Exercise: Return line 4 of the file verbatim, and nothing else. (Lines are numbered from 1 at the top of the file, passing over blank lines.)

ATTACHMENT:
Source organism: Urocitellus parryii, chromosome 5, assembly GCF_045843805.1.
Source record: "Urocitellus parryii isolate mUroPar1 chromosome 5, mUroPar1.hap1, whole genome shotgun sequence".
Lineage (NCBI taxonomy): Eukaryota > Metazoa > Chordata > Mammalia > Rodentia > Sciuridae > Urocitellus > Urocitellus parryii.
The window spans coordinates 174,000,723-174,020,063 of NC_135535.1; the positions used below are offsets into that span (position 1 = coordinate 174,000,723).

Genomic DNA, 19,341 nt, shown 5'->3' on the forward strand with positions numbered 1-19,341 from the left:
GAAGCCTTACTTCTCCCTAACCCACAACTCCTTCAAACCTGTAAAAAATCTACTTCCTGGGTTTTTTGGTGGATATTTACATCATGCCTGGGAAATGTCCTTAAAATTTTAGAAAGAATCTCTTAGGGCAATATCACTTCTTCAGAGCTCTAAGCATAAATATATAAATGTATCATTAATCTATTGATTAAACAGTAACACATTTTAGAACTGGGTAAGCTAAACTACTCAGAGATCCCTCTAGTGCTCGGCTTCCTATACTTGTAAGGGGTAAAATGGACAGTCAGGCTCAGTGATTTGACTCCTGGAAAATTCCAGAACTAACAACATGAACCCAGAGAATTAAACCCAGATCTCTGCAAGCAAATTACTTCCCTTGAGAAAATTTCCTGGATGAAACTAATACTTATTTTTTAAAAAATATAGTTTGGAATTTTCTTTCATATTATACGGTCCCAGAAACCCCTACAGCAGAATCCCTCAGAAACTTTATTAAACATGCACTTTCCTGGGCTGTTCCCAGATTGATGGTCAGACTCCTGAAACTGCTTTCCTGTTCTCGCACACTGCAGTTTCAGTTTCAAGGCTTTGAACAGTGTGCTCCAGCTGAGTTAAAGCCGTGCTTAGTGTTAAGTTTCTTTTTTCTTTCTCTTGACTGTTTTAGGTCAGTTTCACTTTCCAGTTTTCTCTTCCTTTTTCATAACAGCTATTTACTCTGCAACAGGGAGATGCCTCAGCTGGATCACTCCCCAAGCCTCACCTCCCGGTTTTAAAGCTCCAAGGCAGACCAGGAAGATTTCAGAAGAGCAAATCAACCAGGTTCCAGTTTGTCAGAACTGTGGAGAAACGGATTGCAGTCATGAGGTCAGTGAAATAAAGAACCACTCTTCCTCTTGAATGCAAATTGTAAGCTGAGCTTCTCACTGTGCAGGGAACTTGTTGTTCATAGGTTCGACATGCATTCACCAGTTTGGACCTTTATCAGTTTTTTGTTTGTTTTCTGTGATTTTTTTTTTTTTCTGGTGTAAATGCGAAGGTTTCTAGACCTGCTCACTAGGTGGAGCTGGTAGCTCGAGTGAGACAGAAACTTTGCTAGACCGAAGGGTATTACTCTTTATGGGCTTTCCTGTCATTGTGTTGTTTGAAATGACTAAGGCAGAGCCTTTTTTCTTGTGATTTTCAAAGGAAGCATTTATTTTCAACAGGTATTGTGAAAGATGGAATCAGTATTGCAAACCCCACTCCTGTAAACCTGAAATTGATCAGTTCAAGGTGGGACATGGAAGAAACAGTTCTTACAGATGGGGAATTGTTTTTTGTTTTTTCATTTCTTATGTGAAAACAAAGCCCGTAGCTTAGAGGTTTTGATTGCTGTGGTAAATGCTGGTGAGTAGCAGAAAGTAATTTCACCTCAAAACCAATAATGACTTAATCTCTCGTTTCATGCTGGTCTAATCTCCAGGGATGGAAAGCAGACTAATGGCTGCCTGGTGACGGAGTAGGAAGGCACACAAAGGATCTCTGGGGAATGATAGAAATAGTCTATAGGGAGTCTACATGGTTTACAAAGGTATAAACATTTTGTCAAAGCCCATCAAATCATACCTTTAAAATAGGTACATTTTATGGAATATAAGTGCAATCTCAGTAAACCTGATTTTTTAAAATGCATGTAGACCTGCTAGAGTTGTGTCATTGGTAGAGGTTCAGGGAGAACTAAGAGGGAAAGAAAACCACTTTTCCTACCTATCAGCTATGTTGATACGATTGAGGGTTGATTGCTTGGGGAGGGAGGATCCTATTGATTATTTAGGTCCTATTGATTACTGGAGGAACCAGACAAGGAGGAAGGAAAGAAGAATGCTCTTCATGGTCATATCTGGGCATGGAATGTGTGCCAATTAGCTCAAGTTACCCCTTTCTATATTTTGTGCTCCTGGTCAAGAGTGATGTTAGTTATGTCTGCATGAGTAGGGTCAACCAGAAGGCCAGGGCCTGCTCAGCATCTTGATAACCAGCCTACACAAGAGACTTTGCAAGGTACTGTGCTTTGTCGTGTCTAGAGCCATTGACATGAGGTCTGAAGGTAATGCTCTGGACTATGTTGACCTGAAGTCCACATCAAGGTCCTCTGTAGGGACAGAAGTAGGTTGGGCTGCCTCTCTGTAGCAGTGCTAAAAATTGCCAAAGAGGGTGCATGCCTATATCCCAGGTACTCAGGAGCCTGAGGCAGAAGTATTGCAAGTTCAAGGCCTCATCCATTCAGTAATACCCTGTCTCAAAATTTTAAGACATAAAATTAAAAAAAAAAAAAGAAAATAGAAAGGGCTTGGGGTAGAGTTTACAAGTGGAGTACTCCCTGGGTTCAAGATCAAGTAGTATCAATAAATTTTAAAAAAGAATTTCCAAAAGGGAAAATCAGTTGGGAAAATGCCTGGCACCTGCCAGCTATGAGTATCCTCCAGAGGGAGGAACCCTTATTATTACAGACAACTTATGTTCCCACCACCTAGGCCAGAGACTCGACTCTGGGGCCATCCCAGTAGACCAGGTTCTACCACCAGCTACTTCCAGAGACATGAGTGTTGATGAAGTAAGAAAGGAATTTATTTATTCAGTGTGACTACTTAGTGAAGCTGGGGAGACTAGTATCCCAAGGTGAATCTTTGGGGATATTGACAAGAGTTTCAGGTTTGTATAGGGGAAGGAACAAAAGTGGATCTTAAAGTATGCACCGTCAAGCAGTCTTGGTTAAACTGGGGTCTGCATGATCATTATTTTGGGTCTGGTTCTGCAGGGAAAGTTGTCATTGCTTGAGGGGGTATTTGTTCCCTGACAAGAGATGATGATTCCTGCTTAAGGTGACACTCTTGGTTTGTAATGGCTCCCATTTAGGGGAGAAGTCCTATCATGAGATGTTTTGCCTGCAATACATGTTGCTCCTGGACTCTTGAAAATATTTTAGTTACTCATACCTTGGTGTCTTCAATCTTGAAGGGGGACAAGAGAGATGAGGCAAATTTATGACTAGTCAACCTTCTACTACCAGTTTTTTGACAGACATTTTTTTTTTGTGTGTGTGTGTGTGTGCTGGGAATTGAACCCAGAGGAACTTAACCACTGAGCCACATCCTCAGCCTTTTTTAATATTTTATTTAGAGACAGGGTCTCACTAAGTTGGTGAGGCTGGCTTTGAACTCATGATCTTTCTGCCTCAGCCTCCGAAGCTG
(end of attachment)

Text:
The window spans coordinates 174,000,723-174,020,063 of NC_135535.1; the positions used below are offsets into that span (position 1 = coordinate 174,000,723).